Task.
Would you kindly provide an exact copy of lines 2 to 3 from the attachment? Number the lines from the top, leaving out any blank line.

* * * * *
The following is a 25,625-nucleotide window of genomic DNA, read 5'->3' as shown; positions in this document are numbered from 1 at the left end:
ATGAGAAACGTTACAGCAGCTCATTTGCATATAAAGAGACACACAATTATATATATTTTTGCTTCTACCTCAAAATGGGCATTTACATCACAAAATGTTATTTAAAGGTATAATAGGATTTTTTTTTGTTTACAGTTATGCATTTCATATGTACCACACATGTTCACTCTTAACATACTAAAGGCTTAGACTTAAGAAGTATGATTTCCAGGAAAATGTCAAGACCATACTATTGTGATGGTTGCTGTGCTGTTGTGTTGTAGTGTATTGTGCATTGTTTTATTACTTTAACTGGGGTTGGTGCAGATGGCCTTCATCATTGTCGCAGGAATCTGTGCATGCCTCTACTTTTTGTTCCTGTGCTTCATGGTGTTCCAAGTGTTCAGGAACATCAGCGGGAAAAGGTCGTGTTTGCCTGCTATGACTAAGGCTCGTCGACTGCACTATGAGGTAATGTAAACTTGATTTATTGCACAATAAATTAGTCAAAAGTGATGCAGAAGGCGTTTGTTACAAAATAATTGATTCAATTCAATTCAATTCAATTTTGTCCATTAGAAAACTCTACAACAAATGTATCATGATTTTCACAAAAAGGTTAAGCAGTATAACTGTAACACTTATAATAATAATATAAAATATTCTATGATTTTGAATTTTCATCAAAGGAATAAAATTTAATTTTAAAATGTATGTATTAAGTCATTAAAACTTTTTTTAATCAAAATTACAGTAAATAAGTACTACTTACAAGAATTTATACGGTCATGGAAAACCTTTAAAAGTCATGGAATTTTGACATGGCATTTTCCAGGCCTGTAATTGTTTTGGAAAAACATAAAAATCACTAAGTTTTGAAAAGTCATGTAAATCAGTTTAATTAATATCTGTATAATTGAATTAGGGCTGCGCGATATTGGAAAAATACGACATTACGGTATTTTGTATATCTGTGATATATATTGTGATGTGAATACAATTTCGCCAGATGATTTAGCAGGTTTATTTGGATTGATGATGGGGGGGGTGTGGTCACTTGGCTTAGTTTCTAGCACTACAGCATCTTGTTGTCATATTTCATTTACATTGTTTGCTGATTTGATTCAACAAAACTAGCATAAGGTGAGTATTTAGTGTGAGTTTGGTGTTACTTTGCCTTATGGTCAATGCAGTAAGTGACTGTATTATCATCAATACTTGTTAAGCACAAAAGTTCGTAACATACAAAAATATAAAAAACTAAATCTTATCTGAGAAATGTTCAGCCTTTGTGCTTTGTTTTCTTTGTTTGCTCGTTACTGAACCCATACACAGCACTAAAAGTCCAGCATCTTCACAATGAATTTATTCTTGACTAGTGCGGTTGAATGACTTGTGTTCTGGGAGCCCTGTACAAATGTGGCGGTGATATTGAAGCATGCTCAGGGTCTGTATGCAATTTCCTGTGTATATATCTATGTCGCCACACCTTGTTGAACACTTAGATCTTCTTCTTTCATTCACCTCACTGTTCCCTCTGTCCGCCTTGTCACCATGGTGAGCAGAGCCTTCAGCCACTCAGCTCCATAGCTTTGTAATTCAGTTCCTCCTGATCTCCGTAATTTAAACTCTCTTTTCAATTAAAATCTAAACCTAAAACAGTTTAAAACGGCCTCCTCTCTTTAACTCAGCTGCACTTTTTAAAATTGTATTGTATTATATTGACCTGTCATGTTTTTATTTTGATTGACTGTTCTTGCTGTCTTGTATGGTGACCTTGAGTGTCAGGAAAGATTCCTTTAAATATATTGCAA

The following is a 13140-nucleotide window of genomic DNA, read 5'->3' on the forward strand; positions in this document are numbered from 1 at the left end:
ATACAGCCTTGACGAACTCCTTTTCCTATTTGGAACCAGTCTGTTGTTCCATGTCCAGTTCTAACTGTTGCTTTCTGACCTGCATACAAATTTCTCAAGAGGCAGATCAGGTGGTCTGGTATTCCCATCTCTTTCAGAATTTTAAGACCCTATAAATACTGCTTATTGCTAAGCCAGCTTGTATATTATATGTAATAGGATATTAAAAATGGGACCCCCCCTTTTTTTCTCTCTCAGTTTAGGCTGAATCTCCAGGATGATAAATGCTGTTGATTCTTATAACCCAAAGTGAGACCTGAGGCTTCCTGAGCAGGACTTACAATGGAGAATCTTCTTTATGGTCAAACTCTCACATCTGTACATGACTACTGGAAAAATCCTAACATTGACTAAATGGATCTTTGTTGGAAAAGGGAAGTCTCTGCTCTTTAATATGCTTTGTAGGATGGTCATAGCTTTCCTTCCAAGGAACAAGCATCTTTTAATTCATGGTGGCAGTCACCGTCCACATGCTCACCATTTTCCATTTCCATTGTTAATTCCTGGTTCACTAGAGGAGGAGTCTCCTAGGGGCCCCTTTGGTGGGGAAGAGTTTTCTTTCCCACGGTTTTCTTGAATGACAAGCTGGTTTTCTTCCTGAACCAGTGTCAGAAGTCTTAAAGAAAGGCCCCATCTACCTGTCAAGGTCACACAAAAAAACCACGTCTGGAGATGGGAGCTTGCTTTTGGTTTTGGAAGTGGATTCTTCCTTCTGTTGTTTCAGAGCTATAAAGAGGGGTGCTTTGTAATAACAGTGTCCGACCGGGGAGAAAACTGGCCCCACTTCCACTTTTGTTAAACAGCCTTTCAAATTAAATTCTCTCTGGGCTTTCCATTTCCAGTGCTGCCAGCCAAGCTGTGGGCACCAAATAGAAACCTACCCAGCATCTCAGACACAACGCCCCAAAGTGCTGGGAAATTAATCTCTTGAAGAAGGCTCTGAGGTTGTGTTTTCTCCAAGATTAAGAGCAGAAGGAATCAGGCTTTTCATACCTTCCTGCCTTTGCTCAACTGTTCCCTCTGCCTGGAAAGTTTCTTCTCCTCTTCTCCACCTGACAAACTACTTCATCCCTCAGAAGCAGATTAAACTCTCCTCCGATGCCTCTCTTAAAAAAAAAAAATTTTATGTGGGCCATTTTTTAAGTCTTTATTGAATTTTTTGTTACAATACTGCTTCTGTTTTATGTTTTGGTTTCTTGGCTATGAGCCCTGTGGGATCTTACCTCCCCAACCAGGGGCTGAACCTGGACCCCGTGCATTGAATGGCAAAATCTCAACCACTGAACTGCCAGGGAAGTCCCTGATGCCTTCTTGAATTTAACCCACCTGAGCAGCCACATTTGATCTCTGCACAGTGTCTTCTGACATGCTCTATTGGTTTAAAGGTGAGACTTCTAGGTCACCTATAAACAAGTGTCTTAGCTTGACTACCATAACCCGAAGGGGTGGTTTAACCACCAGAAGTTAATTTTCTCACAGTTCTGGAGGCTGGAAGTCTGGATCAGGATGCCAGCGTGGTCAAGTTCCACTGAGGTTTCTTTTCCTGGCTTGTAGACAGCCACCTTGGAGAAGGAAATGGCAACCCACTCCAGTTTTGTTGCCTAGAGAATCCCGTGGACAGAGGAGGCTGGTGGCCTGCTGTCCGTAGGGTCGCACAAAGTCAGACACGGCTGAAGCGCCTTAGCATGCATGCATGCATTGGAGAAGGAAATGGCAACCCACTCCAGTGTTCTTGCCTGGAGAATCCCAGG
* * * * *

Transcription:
ATGAGAAACGTTACAGCAGCTCATTTGCATATAAAGAGACACACAATTATATATATTTTTGCTTCTACCTCAAAATGGGCATTTACATCACAAAATGTTATTTAAAGGTATAATAGGATTTTTTTTTGTTTACAGTTATGCATTTCATATGTACCACACATGTTCACTCTTAACATACTAAAGGCTTAGACTTAAGAAGTATGATTTCCAGGAAAATGTCAAGACCATACTATTGTGATGGTTGCTGTGCTGTTGTGTTGTAGTGTATTGTGCATTGTTTTATTACTTTAACTGGGGTTGGTGCAGATGGCCTTCATCATTGTCGCAGGAATCTGTGCATGCCTCTACTTTTTGTTCCTGTGCTTCATGGTGTTCCAAGTGTTCAGGAACATCAGCGGGAAAAGGTCGTGTTTGCCTGCTATGACTAAGGCTCGTCGACTGCACTATGAGGTAATGTAAACTTGATTTATTGCACAATAAATTAGTCAAAAGTGATGCAGAAGGCGTTTGTTACAAAATAATTGATTCAATTCAATTCAATTCAATTTTGTCCATTAGAAAACTCTACAACAAATGTATCATGATTTTCACAAAAAGGTTAAGCAGTATAACTGTAACACTTATAATAATAATATAAAATATTCTATGATTTTGAATTTTCATCAAAGGAATAAAATTTAATTTTAAAATGTATGTATTAAGTCATTAAAACTTTTTTTAATCAAAATTACAGTAAATAAGTACTACTTACAAGAATTTATACGGTCATGGAAAACCTTTAAAAGTCATGGAATTTTGACATGGCATTTTCCAGGCCTGTAATTGTTTTGGAAAAACATAAAAATCACTAAGTTTTGAAAAGTCATGTAAATCAGTTTAATTAATATCTGTATAATTGAATTAGGGCTGCGCGATATTGGAAAAATACGACATTACGGTATTTTGTATATCTGTGATATATATTGTGATGTGAATACAATTTCGCCAGATGATTTAGCAGGTTTATTTGGATTGATGATGGGGGGGGTGTGGTCACTTGGCTTAGTTTCTAGCACTACAGCATCTTGTTGTCATATTTCATTTACATTGTTTGCTGATTTGATTCAACAAAACTAGCATAAGGTGAGTATTTAGTGTGAGTTTGGTGTTACTTTGCCTTATGGTCAATGCAGTAAGTGACTGTATTATCATCAATACTTGTTAAGCACAAAAGTTCGTAACATACAAAAATATAAAAAACTAAATCTTATCTGAGAAATGTTCAGCCTTTGTGCTTTGTTTTCTTTGTTTGCTCGTTACTGAACCCATACACAGCACTAAAAGTCCAGCATCTTCACAATGAATTTATTCTTGACTAGTGCGGTTGAATGACTTGTGTTCTGGGAGCCCTGTACAAATGTGGCGGTGATATTGAAGCATGCTCAGGGTCTGTATGCAATTTCCTGTGTATATATCTATGTCGCCACACCTTGTTGAACACTTAGATCTTCTTCTTTCATTCACCTCACTGTTCCCTCTGTCCGCCTTGTCACCATGGTGAGCAGAGCCTTCAGCCACTCAGCTCCATAGCTTTGTAATTCAGTTCCTCCTGATCTCCGTAATTTAAACTCTCTTTTCAATTAAAATCTAAACCTAAAACAGTTTAAAACGGCCTCCTCTCTTTAACTCAGCTGCACTTTTTAAAATTGTATTGTATTATATTGACCTGTCATGTTTTTATTTTGATTGACTGTTCTTGCTGTCTTGTATGGTGACCTTGAGTGTCAGGAAAGATTCCTTTAAATATATTGCAA

The following is a 13140-nucleotide window of genomic DNA, read 5'->3' on the forward strand; positions in this document are numbered from 1 at the left end: